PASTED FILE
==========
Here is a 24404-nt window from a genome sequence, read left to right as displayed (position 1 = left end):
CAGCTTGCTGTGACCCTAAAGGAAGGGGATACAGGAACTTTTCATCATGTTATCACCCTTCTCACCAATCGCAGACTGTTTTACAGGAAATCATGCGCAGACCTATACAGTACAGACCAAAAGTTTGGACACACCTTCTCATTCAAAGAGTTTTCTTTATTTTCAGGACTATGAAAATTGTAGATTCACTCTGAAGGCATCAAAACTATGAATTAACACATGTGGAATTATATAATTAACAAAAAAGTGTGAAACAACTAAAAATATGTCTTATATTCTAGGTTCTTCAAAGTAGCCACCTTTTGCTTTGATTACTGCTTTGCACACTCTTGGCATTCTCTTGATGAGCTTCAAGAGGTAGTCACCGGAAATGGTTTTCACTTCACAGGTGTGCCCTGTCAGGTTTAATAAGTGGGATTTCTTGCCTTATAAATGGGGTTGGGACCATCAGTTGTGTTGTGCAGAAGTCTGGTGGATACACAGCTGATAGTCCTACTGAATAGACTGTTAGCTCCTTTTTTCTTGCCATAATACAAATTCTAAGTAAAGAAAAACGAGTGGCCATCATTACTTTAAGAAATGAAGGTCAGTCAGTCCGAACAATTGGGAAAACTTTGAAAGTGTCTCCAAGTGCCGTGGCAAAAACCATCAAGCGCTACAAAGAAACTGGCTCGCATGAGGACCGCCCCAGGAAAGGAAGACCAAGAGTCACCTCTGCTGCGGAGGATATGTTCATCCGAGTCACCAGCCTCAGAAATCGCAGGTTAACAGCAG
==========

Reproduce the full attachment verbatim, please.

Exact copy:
Here is a 24404-nt window from a genome sequence, read left to right as displayed (position 1 = left end):
CAGCTTGCTGTGACCCTAAAGGAAGGGGATACAGGAACTTTTCATCATGTTATCACCCTTCTCACCAATCGCAGACTGTTTTACAGGAAATCATGCGCAGACCTATACAGTACAGACCAAAAGTTTGGACACACCTTCTCATTCAAAGAGTTTTCTTTATTTTCAGGACTATGAAAATTGTAGATTCACTCTGAAGGCATCAAAACTATGAATTAACACATGTGGAATTATATAATTAACAAAAAAGTGTGAAACAACTAAAAATATGTCTTATATTCTAGGTTCTTCAAAGTAGCCACCTTTTGCTTTGATTACTGCTTTGCACACTCTTGGCATTCTCTTGATGAGCTTCAAGAGGTAGTCACCGGAAATGGTTTTCACTTCACAGGTGTGCCCTGTCAGGTTTAATAAGTGGGATTTCTTGCCTTATAAATGGGGTTGGGACCATCAGTTGTGTTGTGCAGAAGTCTGGTGGATACACAGCTGATAGTCCTACTGAATAGACTGTTAGCTCCTTTTTTCTTGCCATAATACAAATTCTAAGTAAAGAAAAACGAGTGGCCATCATTACTTTAAGAAATGAAGGTCAGTCAGTCCGAACAATTGGGAAAACTTTGAAAGTGTCTCCAAGTGCCGTGGCAAAAACCATCAAGCGCTACAAAGAAACTGGCTCGCATGAGGACCGCCCCAGGAAAGGAAGACCAAGAGTCACCTCTGCTGCGGAGGATATGTTCATCCGAGTCACCAGCCTCAGAAATCGCAGGTTAACAGCAG